Humfris History, Family Crest & Coats of Arms
The Humfris surname comes from the Old French personal name Humfrey, a cognate of the Old German names Hunfrid and Humfrid. This name was originally derived from the Germanic elements "hun," which means "bear cub," and "frid" or "fred," which mean "peace." It was borne by a 9th century saint and Bishop of Therouanne, who was popular among Norman settlers of England. 
Early Origins of the Humfris family
The surname Humfris was first found in the Domesday Book of 1086, where early Latin forms of the name were first used: Hunfridus, Humfridus. 
Many records at this time were a mixture of Latin and Old English. Humfridus was recorded in Suffolk in 1186-1188, but by the 13th century records were often in English, as seen by William Humfrey, who was recorded in Bedfordshire in 1240. William Humfray, Umfrey was found in the Assize Rolls for Staffordshire in 1293 and a few years later, Roger Houmfrey was recorded in 1311. 
The name is "rarely found north of a line drawn from the Wash to the Dee. Humphrey is confined to the eastern half of the area, in Berks, Norfolk, Surrey, Sussex, etc. Humphreys characterizes the western half, being most numerous in North Wales, and after that in Shropshire, Gloucestershire, Wiltshire, etc. Both are rare or absent in the four south-western counties." 
The Hundredorum Rolls of 1273 had mixed entries for name as a forename and a surname in a wide variety of spellings: John Hunfray, Oxfordshire; Henry filius Umfridi, Oxfordshire; Peter Umfry, Oxfordshire; Umfrey le Gerische, Oxfordshire; and Richard Humfrey, Oxfordshire. 
Early History of the Humfris family
This web page shows only a small excerpt of our Humfris research. Another 87 words (6 lines of text) covering the years 1069, 1391, 1447, 1714, 1579, 1647, 1674, 1621, 1719, 1662, 1648, 1712, 1701, 1712, 1735 and are included under the topic Early Humfris History in all our PDF Extended History products and printed products wherever possible.
Humfris Spelling Variations
The Welsh have an extremely large amount of spelling variations of their native surnames to their credit. It was up to the priest or the scribe taking the official records to determine how the spoken name was to be made literal. As time progressed, the old Brythonic names of Wales were recorded in English, which was especially problematic since the English language had extreme difficulty recording the highly inflected sounds of Cymraeg. Spelling variations were, however, also carried out according to an individual's design: a branch loyalty within the family, a religious adherence, or even patriotic affiliations could be indicated by spelling variations of one's name. The spelling variations of the name Humfris have included Humphreys, Homfray, Humfrey, Humfrie, Humfries, Humfreys, Humphereys, Humphries, Humphrays, Humphray, Humphrey, Humphris, Humphry, Humphryes and many more.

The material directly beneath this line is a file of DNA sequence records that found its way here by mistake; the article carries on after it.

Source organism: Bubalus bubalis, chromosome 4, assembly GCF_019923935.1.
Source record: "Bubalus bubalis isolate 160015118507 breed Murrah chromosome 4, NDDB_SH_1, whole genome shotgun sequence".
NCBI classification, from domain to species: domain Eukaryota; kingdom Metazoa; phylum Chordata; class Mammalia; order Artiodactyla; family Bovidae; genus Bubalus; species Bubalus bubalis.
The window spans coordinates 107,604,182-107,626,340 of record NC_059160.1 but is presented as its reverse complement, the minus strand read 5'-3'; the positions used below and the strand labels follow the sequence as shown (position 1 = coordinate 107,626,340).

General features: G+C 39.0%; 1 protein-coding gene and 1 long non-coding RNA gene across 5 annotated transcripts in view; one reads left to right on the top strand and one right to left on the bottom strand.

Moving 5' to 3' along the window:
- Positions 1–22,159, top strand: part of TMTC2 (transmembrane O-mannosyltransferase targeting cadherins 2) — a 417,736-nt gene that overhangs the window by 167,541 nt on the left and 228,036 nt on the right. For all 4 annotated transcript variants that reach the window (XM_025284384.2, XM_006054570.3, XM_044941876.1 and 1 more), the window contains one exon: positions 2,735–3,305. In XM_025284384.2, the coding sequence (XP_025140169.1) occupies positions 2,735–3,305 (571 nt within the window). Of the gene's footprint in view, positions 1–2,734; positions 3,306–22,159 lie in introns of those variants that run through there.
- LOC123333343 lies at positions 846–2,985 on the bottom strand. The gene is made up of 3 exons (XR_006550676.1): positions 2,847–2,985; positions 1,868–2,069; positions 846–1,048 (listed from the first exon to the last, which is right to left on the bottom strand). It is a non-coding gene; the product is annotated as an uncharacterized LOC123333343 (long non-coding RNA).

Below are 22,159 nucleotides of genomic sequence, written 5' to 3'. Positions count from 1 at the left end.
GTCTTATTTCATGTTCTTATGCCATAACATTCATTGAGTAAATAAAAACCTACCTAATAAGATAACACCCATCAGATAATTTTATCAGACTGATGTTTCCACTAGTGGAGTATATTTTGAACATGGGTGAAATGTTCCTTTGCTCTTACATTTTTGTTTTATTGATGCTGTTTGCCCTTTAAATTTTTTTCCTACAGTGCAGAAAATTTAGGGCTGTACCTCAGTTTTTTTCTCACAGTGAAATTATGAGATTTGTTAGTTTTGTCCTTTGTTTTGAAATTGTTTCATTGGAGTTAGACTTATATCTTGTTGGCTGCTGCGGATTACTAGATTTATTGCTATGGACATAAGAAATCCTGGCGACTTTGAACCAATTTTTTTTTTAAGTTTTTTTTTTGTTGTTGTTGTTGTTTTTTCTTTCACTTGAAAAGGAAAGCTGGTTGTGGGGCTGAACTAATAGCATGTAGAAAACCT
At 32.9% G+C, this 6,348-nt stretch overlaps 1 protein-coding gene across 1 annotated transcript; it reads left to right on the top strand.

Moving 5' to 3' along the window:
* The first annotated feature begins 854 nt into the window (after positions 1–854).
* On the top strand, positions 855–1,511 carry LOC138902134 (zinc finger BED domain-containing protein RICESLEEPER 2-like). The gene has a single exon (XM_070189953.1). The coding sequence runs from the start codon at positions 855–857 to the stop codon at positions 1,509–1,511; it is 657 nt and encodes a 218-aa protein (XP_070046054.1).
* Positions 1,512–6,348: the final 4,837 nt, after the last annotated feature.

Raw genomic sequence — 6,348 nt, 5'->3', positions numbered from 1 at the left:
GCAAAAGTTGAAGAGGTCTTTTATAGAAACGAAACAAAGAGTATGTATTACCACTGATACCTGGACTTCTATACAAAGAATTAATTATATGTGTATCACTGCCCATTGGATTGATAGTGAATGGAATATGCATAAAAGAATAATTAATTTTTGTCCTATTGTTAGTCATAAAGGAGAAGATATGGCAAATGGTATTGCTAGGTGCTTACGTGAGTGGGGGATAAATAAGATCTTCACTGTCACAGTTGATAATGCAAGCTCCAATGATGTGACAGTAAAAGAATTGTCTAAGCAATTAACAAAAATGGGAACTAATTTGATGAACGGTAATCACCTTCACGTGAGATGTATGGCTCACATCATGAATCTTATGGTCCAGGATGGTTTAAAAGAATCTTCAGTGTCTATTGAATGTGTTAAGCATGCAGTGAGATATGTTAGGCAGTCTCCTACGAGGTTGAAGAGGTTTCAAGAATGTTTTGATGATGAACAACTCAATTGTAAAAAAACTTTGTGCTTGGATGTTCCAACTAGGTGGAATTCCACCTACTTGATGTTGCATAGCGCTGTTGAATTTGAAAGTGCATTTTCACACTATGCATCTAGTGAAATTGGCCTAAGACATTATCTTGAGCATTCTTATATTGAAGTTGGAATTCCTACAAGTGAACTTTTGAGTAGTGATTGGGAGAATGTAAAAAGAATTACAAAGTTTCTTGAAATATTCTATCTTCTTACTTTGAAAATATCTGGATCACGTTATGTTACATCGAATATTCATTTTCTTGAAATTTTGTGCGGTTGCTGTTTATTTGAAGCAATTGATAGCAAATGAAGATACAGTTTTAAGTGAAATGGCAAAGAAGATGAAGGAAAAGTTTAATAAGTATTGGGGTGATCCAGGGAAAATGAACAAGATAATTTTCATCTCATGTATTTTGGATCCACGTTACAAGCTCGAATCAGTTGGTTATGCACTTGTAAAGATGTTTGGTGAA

Early Notables of the Humfris family (pre 1700)
Prominent amongst the family during the late Middle Ages was Humphrey (1391-1447), the son of King Henry IV, who was Duke of Gloucester and Earl of Pembroke, and also a patron of letters; Sir William Humphreys, Lord Mayor of London in 1714; William Humfrey (died 1579) English goldsmith and Assay Master to...
Migration of the Humfris family to Ireland
Some of the Humfris family moved to Ireland, but this topic is not covered in this excerpt.
Migration of the Humfris family
North America in the 1800s and 1900s saw the arrival of many Welsh people hoping to share in the wealth of land, work, and freedom that they felt North America held. Those who made the journey often attained those expectations, but only through an enormous amount of hard work, perseverance, and often a bout of good luck. These immigrants helped contribute to the growth of industry, commerce, and culture of both Canada and the United States. Discovered in the immigration and passenger lists were a number of people bearing the name Humfris: Richard Humfrey, who was one of the settlers left at Roanoke, Virginia in 1584 by Sir Walter Raleigh; John Humfrey, who was on record in Massachusetts in 1629.
The motto was originally a war cry or slogan. Mottoes first began to be shown with arms in the 14th and 15th centuries, but were not in general use until the 17th century. Thus the oldest coats of arms generally do not include a motto. Mottoes seldom form part of the grant of arms: Under most heraldic authorities, a motto is an optional component of the coat of arms, and can be added to or changed at will; many families have chosen not to display a motto.
Motto: L'homme vrai aime son pays
Motto Translation: The true man loves his country.